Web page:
The arts should always be about the people, rather than the ego or the income involved, says Maria Roberts.
It’s great that we’re seeing evidence of this mentality at both an organisational and artist level. In Belfast, a festival is bringing more international artists and audiences to the Northern Irish city. The Belfast Festival at Queen’s (pictured) has used a European grant to collaborate with organisations such as Institut Ramon Llull in Catalonia, and will bring an eclectic line-up of artists to the city, from Bosnia to Brazil, as well as encourage broader access. ‘Accessibility is a key part of this year’s festival, with 95 per cent of all tickets priced at an affordable GDP16 (€19) or under,’ says festival director Richard Wakely in this issue of IAM. ‘Pricing is important – we’re very aware of the spending constraints of consumers.’
Yet good discounts won’t necessarily lead to increased revenue: at Edinburgh International Festival a total of 158,500 tickets were sold – the highest number for a decade – and yet box office takings took a real blow. Despite an average audience attendance of 80 per cent across performances, the income was GBP2.43m (€2.87m), the lowest figure since 2006.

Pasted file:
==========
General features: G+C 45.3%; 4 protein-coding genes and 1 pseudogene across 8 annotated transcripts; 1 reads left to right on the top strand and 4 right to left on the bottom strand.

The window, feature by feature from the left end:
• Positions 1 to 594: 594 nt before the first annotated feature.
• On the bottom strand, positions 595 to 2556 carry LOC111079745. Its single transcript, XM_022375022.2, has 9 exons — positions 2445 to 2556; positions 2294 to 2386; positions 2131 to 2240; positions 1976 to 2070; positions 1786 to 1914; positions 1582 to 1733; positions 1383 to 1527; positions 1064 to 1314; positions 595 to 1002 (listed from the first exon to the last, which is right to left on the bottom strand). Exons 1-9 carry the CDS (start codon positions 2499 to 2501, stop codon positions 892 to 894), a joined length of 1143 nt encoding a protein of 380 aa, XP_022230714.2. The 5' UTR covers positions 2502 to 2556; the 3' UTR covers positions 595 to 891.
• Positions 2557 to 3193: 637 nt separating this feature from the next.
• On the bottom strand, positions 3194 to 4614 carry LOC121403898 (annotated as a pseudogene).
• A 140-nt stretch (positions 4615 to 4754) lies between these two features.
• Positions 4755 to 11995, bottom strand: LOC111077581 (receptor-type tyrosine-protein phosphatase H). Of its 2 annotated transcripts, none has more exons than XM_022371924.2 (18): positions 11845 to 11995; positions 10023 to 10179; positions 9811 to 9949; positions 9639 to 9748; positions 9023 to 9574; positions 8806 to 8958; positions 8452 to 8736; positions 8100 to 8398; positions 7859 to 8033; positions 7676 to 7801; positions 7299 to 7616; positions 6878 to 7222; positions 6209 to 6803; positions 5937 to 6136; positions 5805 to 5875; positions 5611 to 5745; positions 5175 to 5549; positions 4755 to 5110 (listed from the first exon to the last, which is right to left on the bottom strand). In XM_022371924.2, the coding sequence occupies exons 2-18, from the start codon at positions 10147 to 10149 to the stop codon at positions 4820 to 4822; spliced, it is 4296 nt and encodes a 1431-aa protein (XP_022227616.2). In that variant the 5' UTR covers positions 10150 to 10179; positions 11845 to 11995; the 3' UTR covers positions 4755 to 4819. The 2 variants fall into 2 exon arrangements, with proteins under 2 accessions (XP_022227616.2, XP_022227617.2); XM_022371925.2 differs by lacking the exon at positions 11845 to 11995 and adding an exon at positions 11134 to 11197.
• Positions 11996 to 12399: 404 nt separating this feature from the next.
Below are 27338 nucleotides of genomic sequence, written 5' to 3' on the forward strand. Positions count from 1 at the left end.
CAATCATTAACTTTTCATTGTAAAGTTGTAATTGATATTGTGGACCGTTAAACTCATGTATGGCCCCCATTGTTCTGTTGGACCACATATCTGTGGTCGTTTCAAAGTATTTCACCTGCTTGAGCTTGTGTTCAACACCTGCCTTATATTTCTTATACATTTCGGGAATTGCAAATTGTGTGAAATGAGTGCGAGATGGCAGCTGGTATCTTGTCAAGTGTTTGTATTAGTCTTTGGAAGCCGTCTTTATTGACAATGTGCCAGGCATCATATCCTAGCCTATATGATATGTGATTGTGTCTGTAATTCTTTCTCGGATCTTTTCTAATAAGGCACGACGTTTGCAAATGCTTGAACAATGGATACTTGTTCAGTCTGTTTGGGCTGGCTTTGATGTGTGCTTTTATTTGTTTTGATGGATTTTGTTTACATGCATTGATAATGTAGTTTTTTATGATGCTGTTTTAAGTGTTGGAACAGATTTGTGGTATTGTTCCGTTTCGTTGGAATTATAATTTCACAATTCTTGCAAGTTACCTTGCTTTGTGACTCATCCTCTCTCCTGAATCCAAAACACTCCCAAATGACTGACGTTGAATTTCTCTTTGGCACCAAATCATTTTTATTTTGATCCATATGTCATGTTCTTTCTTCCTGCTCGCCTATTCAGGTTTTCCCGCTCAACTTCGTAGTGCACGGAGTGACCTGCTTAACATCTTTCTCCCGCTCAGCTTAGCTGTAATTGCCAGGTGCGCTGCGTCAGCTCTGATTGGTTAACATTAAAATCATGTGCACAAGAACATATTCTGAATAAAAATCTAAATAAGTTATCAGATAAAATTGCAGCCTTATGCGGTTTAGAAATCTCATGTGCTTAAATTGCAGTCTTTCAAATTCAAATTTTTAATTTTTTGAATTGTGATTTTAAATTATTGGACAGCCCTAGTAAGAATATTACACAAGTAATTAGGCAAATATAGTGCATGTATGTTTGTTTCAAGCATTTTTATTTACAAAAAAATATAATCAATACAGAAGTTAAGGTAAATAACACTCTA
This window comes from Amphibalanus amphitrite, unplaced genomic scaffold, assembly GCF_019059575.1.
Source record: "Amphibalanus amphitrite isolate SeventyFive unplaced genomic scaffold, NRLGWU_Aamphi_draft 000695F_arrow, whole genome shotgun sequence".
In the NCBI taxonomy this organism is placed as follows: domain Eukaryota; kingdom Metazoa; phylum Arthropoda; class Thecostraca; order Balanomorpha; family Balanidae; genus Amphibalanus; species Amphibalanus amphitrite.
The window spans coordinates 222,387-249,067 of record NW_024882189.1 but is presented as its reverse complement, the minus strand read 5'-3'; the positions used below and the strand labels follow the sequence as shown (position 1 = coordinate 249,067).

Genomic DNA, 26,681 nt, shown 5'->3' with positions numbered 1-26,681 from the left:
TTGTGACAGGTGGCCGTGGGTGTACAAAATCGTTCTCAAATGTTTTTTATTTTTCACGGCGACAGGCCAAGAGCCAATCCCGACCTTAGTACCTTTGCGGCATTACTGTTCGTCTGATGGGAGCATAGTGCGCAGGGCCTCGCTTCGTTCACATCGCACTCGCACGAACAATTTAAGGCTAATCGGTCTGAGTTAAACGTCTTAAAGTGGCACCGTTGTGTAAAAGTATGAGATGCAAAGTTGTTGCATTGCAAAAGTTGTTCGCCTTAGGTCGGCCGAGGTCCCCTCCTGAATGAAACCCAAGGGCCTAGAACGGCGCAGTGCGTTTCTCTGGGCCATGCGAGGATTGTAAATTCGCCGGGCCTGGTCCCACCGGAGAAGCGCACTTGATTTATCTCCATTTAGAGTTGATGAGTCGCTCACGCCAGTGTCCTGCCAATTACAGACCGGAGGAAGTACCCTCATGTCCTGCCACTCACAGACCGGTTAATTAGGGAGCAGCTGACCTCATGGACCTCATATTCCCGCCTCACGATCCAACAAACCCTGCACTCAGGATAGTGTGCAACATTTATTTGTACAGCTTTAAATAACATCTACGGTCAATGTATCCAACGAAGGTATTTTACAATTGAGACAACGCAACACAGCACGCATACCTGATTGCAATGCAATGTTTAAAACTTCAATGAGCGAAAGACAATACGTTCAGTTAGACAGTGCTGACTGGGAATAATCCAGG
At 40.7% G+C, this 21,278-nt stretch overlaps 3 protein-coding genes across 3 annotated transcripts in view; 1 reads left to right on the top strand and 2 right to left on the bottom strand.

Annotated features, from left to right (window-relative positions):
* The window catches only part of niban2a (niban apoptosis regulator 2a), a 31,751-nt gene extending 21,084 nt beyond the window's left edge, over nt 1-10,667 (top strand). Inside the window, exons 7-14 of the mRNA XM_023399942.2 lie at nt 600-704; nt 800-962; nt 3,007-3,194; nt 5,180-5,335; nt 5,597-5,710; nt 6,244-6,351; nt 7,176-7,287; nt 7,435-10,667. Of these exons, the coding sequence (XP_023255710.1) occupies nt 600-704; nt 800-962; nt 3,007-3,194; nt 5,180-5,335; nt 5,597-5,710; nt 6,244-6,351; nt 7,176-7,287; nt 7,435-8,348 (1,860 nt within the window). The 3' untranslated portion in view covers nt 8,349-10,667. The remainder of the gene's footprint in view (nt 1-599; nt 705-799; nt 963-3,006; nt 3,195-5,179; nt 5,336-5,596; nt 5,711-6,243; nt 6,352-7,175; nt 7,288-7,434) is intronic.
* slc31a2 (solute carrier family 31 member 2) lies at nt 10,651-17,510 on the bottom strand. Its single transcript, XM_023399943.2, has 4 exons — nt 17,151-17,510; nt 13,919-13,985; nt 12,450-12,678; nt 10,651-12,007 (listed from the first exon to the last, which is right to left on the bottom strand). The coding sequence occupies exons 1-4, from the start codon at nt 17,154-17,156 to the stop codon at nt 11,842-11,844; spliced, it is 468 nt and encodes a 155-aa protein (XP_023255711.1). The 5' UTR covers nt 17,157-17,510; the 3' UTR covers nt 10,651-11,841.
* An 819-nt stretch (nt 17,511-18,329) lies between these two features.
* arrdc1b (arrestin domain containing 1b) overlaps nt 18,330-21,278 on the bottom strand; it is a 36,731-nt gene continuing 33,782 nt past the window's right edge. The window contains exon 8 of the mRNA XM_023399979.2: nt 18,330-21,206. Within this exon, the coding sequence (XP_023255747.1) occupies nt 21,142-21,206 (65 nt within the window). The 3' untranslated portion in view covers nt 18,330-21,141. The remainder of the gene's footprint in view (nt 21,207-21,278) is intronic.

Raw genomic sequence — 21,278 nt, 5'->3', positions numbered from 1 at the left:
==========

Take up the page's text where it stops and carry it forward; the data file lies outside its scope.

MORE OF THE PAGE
Of course, the balance sheet is about more than just income. Also in Scotland, a survey of 10,000 people found that 60 per cent were more likely to report good health if they had attended a cultural venue or event in the last 12 months. In a bid to make classical music accessible to more people than ever before, Singapore Chinese Orchestra will hold a ‘mega-concert’ at Singapore’s newly built National Stadium in April 2014.
And over in Brazil (see Diary) Claudia Toni joins composer Paulo Zuben at a ‘Guri’ rehearsal, a music education programme for 15,000 children in São Paulo. The Spotlight this issue falls on David Finckel and Wu Han, who talk about their work ethic. ‘We’d always wanted to be able to do more to contribute to Aspen than just perform lots of concerts,’ says Finckel.